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EPILOGUE: LAW AND INEQUALITY IN A CHANGING AMERICA

CHAPTER OUTLINE

Learning Objectives 303

Race and Ethnicity 304

Race/Ethnicity and the Law Today 305

Social Class 309

Gender 311

Sexual Orientation and Gender Identity 312

Summary 312

Key Terms 312

Suggested Readings 313

References 313

LEARNING OBJECTIVES

  • • Discuss the role that law played in slavery and the historic treatment of Native Americans
  • • Describe how the race of the victim in criminal cases matters for sentencing
  • • Explain why it is difficult to study social class differences in sentencing
  • • List the ways in which women historically were unequal in the eyes of the law
  • • Discuss how LGBTQ people still do not enjoy full legal equality

The United States will soon be entering the third decade of the twenty-first century. Since the first settlers came to these shores some 400 years ago, America has been a land filled with inequality based on race and ethnicity, social class, gender, sexual orientation and gender identity, nationality, and religion. Although the relative importance of these factors has changed over the years, Americans remain more or less likely to achieve the American dream and to lead happy, healthy lives because of where they rank on these factors.

This harsh truth is a central message of sociology’s emphasis on the social stratification found in every contemporary society (Andersen and Collins, 2016). Every society is stratified, meaning that some people enjoy many advantages based where they rank on the factors just listed, while other people suffer from many disadvantages.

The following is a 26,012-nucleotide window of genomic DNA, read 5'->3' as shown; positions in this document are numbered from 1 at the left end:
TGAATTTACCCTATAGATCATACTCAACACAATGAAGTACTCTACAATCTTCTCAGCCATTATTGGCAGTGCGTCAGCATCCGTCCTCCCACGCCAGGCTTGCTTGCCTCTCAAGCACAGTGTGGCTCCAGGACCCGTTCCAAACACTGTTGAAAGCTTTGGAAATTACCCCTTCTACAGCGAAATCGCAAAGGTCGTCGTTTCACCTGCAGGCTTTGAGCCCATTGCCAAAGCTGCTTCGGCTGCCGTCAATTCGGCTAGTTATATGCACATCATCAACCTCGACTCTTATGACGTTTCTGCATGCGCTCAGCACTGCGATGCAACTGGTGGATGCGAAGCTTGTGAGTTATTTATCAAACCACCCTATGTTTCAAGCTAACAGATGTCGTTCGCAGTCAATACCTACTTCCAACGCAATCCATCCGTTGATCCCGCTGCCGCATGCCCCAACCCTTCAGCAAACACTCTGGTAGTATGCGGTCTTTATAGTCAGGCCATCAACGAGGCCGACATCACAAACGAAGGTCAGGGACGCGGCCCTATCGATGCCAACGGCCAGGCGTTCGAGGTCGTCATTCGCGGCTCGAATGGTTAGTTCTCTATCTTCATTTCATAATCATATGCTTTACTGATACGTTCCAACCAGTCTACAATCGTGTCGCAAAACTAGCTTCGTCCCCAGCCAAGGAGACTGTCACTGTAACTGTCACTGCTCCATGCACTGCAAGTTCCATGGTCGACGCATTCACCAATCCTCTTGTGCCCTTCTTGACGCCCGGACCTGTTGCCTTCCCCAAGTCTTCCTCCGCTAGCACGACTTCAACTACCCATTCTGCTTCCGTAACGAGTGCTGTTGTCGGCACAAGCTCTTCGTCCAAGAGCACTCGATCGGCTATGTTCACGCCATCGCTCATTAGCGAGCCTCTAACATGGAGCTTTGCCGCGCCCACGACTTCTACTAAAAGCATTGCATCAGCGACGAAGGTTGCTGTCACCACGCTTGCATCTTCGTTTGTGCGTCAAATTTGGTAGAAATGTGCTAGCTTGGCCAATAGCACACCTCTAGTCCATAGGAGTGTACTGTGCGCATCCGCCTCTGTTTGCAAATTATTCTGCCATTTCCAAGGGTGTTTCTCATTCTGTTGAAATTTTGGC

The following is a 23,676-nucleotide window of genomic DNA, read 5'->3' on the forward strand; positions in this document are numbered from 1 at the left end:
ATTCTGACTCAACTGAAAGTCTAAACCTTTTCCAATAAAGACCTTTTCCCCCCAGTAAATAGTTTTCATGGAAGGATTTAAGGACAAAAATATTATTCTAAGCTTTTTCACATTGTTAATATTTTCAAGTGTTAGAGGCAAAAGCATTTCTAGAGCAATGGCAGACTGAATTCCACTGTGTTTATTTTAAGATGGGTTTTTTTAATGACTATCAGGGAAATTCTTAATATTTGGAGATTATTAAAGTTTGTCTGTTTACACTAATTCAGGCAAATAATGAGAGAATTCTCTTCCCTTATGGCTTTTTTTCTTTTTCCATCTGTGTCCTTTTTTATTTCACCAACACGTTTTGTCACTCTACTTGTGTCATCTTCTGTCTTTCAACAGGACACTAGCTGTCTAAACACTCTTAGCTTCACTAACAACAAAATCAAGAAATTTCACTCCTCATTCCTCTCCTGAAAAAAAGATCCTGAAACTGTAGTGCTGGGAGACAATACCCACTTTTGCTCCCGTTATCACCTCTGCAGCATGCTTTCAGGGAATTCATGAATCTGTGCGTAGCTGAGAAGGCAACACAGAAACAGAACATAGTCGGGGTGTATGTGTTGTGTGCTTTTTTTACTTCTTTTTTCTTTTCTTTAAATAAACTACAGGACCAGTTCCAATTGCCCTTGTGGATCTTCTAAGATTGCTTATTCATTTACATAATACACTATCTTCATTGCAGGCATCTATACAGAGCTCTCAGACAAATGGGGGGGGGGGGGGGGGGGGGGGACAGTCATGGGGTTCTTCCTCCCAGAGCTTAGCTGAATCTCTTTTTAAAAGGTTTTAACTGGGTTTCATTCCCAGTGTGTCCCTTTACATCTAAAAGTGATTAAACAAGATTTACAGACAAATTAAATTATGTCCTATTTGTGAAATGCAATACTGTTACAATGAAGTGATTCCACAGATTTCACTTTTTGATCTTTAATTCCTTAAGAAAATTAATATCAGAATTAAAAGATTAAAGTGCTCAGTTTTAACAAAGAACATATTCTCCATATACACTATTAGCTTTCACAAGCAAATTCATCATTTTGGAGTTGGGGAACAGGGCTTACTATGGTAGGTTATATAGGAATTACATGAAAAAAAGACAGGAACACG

The social inequality that has long beset American society has also beset its legal system. Historically, the American legal system has been filled with inequality, and it has also contributed to inequality in the larger society. The overall situation today is notably better than just a half-century ago, thanks to federal and state legislation and a host of rulings by the U.S. Supreme Court and other courts. As we know from earlier chapters of this book, however, how the law plays out often differs from how it is supposed to play out. Despite the legislation and court rulings just mentioned, inequality continues to characterize the legal system, and the legal system continues to contribute to social inequality. We outline the major dimensions and dynamics of inequality in American law in the pages that follow. The bulk of our discussion focuses on race and ethnicity in view of the amount of research on this topic and its historical and contemporary significance in American life.

 
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